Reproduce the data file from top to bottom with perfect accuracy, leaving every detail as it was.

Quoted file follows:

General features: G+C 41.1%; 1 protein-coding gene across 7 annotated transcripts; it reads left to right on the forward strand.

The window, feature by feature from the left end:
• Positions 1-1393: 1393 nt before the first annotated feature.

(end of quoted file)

General features: G+C 41.1%; 1 protein-coding gene across 7 annotated transcripts; it reads left to right on the forward strand.

The window, feature by feature from the left end:
• Positions 1-1393: 1393 nt before the first annotated feature.